Using the genetics of addiction to improve treatment

Using the genetics of addiction to improve treatment

Substance use disorders result from genetic and environmental factors combined, which led researchers to look at changes in gene expressions to predict susceptibility to addiction for some time now. But how can genetic research improve addiction treatment?

A recent report suggests that instead of investing in expensive gene identification efforts, researchers should first focus on outlining specific strategies that use genetic information to improve addiction treatment considering the fact that alcohol and other drug use disorders are between 50 and 70 percent heritable — more heritable than depression or eating disorders.

“People are always surprised by just how much differences in our genetic makeup influence the likelihood that we will develop substance use problems,” said author Danielle Dick,  Ph.D., researcher at the Virginia Commonwealth University.

“I think part of that surprise comes from the fact that we still have work to do on reducing the stigma associated with substance use problems,” she said. “We’ve come a long way from the days when alcohol or drug problems were considered a ‘moral deficit’ but we need to further raise awareness about just how important our genetic predispositions are in impacting the likelihood that any one person will develop a substance use problem.”   

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Her article — dubbed ‘The Genetics of Addiction: Where Do We Go from Here?’ and published in the Journal of Studies on Alcohol and Drugs — suggests that while there’s been incredible progress in understanding how much addiction is affected by genetics, there are still two areas that researchers don’t know much about.

“We know that genetic predispositions play a role in addiction — we are not all equally at risk of developing problems if we start using alcohol or other drugs,” she said. “But we know that environments are very important too. If we lived in a world where no alcohol was available, we would still have our own unique genetic makeups, but they would play no role in whether or not we become addicted. None of us would become addicted because the environment wouldn’t support it. The environment just trumped our genes. That’s an extreme example, but the same principle applies to anything that changes the availability of alcohol/other drugs and/or acceptance of alcohol/drug use.”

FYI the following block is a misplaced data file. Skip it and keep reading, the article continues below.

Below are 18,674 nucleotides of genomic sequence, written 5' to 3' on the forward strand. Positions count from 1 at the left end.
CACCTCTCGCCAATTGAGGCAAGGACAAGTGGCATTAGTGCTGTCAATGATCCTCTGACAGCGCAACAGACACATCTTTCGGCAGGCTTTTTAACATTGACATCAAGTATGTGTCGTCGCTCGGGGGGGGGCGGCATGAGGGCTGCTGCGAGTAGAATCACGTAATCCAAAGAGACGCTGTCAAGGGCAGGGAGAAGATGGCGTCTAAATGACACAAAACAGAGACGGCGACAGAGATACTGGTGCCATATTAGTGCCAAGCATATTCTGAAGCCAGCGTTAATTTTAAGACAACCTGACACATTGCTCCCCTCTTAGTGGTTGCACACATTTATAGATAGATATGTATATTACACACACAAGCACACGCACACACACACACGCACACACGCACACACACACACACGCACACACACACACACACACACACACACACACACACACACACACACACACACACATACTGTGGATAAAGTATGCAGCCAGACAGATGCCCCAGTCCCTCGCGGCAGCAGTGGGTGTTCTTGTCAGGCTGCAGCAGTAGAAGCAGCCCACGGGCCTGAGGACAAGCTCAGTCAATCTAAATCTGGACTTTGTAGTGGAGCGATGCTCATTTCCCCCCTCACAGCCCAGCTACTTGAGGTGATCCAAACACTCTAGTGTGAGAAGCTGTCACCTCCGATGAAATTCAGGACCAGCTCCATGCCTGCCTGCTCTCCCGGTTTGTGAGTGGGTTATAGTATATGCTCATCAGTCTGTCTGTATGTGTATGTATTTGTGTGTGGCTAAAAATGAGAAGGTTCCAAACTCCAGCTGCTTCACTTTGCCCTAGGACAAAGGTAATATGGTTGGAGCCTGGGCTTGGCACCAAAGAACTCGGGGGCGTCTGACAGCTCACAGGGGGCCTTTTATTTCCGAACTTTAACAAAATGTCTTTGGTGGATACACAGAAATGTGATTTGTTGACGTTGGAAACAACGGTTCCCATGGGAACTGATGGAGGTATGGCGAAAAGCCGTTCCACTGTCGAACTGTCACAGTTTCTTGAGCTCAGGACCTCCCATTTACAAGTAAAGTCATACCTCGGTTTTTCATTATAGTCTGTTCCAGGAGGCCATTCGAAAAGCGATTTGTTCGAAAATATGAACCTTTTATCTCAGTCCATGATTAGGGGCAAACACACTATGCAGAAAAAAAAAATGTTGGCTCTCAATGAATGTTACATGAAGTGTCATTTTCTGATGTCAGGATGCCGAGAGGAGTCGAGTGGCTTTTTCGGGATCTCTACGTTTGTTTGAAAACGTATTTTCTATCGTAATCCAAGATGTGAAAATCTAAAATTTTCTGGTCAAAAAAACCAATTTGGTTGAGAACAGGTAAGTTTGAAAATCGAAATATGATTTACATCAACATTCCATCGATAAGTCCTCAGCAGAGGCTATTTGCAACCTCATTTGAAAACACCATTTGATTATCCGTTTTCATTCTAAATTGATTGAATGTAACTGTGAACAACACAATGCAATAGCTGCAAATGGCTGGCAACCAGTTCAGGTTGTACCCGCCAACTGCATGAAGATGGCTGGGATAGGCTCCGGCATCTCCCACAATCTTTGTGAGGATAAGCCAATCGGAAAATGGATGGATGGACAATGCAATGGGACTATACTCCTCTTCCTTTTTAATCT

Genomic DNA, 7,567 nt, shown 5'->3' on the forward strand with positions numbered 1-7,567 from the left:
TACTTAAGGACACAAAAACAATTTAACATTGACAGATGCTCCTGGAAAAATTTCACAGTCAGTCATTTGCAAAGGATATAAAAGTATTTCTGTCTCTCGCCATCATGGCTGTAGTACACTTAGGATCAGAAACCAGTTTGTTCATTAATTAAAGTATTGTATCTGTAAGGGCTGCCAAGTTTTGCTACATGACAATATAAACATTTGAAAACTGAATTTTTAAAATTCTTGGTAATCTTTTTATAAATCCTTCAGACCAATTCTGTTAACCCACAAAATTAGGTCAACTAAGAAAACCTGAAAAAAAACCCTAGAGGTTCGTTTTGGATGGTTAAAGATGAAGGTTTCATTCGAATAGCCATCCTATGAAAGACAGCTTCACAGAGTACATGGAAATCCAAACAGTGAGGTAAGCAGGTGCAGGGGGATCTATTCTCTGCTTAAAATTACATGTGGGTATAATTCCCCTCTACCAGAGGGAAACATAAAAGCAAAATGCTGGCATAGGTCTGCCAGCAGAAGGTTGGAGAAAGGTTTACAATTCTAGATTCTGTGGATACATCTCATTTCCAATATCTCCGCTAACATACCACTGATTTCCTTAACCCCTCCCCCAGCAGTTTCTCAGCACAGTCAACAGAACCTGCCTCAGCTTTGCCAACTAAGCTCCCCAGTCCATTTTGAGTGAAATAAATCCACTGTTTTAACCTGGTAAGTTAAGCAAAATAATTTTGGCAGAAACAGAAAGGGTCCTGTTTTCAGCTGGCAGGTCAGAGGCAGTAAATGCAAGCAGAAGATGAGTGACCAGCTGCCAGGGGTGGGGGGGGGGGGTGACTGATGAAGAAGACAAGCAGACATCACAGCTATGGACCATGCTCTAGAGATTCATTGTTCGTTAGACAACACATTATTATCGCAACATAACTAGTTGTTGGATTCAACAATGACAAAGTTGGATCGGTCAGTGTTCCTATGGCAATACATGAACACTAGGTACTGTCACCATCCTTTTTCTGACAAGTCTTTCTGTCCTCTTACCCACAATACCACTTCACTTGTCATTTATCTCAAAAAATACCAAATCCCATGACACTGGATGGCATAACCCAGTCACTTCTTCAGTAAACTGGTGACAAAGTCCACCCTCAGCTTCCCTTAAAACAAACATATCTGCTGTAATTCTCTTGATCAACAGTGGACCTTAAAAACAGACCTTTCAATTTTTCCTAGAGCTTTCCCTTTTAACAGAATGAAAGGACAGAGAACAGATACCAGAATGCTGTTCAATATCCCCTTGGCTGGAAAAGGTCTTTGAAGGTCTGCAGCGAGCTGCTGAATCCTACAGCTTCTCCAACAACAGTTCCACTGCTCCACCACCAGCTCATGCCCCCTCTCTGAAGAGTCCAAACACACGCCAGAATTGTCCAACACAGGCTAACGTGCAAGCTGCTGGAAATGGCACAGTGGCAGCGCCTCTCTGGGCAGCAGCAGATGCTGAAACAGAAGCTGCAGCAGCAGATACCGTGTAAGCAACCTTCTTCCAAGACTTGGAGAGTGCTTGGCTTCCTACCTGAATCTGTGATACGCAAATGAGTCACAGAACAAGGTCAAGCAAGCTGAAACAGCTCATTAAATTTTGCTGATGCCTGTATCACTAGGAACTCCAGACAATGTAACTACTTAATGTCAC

But the author explained that researchers still don’t know what specific genes influence people’s relationships with drugs and, consequently, with substance use disorders.

She added that although experts in the field of genetic research still have many different opinions, researchers who have made progress linking genetics to other mental health conditions (such as schizophrenia) clearly demonstrated that large sample sizes will be needed to identify specific genes associated with drug addiction.

According to the report, it’s still fairly unknown to researchers and experts how genetic information can be used to prevent future substance use disorders or treat people who are already struggling with a drug addiction.

“Part of the genetic predisposition to why some people are more likely than others to develop problems is because of the way their body processes or respond to that drug,” Dick said. “But a bigger part of the genetic predisposition that influences how likely people are to develop problems is through genetically-influenced temperamental and personality traits. Some people are more drawn to risk taking. That isn’t inherently a bad thing and might even be a good thing for entrepreneurship. But it also makes people more likely to try substances and use them in risky ways. Knowing your predisposition and how it might put you at risk for developing problems associated with addiction, can help people make better life choices for themselves.”

Because of the elements that remain unknown, Dick suggested that it’s important for professionals to identify… (continue reading)

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Using the genetics of addiction to improve treatment
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A recent report suggests that instead of investing in expensive gene identification efforts, researchers should first focus on outlining specific strategies that use genetic information to improve addiction treatment considering the fact that alcohol and other disorders related to drug use are between 50 and 70 percent heritable — more heritable than depression or eating disorders.
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Addiction Now